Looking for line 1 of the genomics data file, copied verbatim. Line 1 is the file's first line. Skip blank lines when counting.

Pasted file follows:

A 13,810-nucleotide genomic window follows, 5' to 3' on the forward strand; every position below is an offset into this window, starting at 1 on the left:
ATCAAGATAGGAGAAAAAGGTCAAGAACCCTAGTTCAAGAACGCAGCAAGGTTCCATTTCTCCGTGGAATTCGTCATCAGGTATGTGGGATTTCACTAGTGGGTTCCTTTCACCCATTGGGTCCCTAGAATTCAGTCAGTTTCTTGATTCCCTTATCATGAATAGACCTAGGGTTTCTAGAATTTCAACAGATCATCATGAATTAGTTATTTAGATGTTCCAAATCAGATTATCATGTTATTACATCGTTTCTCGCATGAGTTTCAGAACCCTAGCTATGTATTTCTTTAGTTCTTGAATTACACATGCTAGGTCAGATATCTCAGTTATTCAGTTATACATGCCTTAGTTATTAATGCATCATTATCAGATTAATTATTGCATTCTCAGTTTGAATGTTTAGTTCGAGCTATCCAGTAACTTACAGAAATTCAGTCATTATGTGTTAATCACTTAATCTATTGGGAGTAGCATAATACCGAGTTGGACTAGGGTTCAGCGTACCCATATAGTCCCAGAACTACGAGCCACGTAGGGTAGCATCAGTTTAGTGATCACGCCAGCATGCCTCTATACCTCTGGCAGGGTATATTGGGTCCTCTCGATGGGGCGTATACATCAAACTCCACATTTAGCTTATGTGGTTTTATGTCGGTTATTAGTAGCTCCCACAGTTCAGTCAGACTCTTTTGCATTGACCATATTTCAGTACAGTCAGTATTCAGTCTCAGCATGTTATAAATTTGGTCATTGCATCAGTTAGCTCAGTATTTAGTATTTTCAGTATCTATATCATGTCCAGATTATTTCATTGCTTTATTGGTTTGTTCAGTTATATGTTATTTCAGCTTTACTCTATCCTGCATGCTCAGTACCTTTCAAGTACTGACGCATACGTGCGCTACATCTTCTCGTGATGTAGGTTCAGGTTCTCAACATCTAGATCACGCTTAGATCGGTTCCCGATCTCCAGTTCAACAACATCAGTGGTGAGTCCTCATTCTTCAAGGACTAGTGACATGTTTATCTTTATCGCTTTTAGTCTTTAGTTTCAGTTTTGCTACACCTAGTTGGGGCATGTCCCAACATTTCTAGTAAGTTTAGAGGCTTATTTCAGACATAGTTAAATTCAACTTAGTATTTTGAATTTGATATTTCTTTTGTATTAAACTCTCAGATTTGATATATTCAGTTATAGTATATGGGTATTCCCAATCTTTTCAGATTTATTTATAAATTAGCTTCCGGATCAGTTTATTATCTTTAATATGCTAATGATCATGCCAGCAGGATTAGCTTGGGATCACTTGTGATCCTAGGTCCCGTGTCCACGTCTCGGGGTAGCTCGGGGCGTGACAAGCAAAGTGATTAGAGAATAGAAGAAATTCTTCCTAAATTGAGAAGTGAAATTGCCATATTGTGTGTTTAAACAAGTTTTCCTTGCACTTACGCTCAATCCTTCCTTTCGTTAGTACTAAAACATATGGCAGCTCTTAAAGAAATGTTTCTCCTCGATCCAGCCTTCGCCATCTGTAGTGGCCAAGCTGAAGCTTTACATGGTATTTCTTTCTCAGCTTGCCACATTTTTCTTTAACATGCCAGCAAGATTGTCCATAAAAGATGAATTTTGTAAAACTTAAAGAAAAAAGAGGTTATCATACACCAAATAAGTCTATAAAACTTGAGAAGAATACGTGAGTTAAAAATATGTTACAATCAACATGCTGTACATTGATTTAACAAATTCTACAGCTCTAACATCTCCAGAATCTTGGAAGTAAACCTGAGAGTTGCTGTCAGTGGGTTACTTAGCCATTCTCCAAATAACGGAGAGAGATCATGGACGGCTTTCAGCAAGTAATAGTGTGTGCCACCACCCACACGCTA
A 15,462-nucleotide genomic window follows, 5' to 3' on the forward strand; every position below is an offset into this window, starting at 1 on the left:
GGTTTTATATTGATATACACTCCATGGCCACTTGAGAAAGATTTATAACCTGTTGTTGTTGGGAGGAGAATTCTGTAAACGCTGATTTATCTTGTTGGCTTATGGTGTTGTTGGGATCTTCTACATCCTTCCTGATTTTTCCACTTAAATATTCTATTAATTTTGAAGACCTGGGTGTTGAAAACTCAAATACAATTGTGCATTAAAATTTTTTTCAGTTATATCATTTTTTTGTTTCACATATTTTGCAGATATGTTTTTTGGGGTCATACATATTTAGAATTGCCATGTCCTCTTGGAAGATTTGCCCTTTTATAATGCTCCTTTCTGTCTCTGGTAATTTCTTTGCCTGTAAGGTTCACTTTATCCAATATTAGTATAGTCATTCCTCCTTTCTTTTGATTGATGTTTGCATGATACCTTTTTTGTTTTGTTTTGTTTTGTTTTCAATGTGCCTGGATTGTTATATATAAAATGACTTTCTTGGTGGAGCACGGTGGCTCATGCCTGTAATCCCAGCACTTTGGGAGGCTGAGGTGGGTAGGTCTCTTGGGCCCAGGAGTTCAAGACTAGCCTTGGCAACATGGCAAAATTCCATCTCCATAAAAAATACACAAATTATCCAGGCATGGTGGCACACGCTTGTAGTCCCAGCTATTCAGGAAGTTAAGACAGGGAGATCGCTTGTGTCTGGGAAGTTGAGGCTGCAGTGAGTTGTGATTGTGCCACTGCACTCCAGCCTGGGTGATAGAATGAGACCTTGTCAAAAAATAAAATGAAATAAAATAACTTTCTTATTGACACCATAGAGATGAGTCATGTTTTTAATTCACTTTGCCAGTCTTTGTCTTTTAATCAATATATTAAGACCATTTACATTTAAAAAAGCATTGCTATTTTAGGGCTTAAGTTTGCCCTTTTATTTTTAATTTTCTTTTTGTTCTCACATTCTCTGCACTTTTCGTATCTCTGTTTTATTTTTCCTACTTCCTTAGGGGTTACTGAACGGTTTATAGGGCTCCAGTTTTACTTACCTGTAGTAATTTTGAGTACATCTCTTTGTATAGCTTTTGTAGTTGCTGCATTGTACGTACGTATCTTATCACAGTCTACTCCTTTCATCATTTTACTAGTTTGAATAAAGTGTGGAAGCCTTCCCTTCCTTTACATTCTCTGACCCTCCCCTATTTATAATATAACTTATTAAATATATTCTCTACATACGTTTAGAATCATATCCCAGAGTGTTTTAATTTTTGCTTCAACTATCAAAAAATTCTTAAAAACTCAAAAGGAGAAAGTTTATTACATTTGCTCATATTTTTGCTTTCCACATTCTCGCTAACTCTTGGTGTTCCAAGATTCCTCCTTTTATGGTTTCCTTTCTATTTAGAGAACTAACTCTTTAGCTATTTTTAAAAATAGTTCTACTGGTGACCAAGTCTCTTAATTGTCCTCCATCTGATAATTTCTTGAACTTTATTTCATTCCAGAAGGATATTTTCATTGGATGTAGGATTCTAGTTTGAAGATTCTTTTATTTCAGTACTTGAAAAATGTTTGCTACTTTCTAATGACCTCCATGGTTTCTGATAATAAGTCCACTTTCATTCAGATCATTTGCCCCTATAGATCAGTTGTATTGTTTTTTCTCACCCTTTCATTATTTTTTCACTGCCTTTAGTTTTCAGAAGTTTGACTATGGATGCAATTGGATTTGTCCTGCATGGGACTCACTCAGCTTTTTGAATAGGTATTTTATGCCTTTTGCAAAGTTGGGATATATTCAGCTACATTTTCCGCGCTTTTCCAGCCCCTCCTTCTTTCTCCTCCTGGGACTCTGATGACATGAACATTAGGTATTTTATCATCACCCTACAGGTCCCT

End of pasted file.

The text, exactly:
A 13,810-nucleotide genomic window follows, 5' to 3' on the forward strand; every position below is an offset into this window, starting at 1 on the left: